In the case of isopropanol, the FDTS-coating did not increase the intrinsic contact angle significantly, as has been noted by others65. Thus, the pinning forces, \({F}_{{\rm{Pin}}}\propto {\gamma }_{{\rm{LV}}}\times (\cos \,{\theta }_{{\rm{R}}}-\,\cos \,{\theta }_{{\rm{A}}})\) did not increase much (Table 3) and the modified-GEMS failed to robustly entrap air on immersion; additional factors contributing to the failure included isopropanol’s low surface tension, high vapor pressure, and capillary condensation inside the microtexture (Fig. S5, Movie S8). Thus, we are inclined to say that it remains a challenge to entrap air under such liquids using GEMS or with coating-based approaches. Next, we evaluate the effects of capillary condensation of water onto GEMS.

The capillary condensation of liquids inside GEMS can compromise their ability to robustly entrap air. GEMS can robustly repel drops of IPA placed on them because the pillars-based microtexture facilitates the diffusion of the IPA vapor from beneath the drops into the atmosphere (Fig. S6). For instance, we investigated the time-dependence of the static contact angles and base diameters of 6 µL water drops placed onto GEMS under 92% relative humidity. These slowly evaporating drops did not penetrate into the GEMS for ~12 hrs during which they lost about 95% of their volume. (Figs. 7A, S7). On immersion, however, the vapor cannot escape directly to the atmosphere and their capillary condensation depends on the liquid vapor pressure and surface wettability and topography. To observe how capillary condensation might drive wetting transitions in our GEMS, we utilized environmental scanning electron microscopy (Methods, Fig. 7B–E). Below the dew-point of water, we observed drop-wise condensation at the base; water droplets merged and grew with time to reach the top of the pillars, which would drive wetting transitions. To combat wetting transitions due to intense capillary condensation, chemical make-up and design changes would be needed to, respectively, delay and remove the condensed liquid to restore the entrapped air.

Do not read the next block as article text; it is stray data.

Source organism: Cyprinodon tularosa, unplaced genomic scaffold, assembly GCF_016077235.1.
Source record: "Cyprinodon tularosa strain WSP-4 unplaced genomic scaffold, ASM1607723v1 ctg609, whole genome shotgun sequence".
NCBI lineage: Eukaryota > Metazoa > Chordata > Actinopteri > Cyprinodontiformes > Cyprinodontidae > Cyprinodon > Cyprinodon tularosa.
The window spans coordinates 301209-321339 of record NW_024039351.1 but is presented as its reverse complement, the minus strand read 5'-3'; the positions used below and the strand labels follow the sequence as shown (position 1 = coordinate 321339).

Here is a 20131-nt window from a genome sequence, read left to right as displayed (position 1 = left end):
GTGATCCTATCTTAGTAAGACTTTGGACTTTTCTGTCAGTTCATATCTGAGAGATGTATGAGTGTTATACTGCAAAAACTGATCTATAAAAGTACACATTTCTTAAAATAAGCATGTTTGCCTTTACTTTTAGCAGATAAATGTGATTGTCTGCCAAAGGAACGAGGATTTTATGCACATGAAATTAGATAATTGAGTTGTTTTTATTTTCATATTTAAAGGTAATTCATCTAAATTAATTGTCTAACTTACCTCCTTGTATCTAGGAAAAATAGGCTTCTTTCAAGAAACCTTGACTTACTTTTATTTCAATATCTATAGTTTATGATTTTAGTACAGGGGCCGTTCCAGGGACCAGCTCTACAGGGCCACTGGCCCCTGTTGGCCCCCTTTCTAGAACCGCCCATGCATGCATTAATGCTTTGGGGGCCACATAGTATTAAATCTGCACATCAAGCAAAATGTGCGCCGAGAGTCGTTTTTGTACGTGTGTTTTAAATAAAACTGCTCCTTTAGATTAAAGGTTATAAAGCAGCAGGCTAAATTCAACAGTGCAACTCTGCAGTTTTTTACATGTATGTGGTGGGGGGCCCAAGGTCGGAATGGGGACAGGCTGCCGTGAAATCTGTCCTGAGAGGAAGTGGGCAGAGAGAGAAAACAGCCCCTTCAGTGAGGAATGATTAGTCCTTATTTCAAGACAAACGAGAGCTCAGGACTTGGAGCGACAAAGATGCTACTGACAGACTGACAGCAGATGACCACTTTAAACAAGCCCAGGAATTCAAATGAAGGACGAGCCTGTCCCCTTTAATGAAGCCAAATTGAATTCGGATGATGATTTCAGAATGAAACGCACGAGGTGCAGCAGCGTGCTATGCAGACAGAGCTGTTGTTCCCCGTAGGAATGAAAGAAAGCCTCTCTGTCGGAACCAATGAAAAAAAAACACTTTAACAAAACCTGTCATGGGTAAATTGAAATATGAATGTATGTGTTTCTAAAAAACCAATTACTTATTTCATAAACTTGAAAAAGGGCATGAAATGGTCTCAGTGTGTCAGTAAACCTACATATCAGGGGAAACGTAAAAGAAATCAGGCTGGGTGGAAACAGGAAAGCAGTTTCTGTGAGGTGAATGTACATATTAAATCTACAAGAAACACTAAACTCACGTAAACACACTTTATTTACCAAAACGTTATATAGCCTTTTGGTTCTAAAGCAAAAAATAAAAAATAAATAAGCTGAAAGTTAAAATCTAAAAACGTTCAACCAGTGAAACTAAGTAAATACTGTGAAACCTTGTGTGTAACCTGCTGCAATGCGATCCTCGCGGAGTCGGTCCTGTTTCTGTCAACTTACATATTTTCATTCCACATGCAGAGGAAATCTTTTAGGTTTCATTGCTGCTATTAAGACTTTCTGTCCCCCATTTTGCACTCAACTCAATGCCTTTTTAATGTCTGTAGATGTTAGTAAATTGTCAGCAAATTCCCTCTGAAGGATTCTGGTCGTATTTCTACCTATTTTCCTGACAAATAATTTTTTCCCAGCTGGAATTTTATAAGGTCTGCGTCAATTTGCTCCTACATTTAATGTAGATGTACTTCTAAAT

Figure 7
figure7

(A) Time-dependent contact angles and base diameters of a drop of water placed onto GEMS in an environment with a relative humidity of 92% ± 1%. (B–E) Environmental scanning electron microscopy images of GEMS showing the formation of condensate in the microstructure due to capillary condensation.

We hope that this time-dependent assessment of GEMS architectures with multiple probe liquids has semi-quantitatively revealed the strengths and weaknesses of this approach. While we have suggested the lower-bound for liquid contact angles for GEMS to be \({\theta }_{{\rm{o}}}\)> 40°, surface engineers should consider the specifics of the microtexture, pinning forces, liquid vapor pressure, and target applications to outline their structure-function landscape. Figure 8 depicts the conceptual advance presented in this work – GEMS comprising DRPs surrounded by DO-DRPs exhibit superomniphobicity in air and also robustly entrap air on immersion.

Figure 8
figure8

A summary of this work. Inspired by the microstructure of secondary granules in the cuticles of Dicyrtomina ornate51, we investigated how DO-DRPs might contribute towards preventing the lateral imbibition of wetting liquids into DRP arrays. As shown on top, arrays of coating-free DRPs exhibit superomniphobicity in terms of contact angles, but wetting liquids, e.g., water and hexadecane, instantaneously infiltrate laterally into them, limiting their practical use. To address this, we created a perimeter of DO-DRPs and a short wall around DRP arrays. The resulting microtexture robustly prevented the lateral imbibition of water and hexadecane, while also exhibiting superomniphobicity in air. Thus, this work is a step towards realizing robust, coating-free superomniphobicity – in air and on submersion.

Conclusion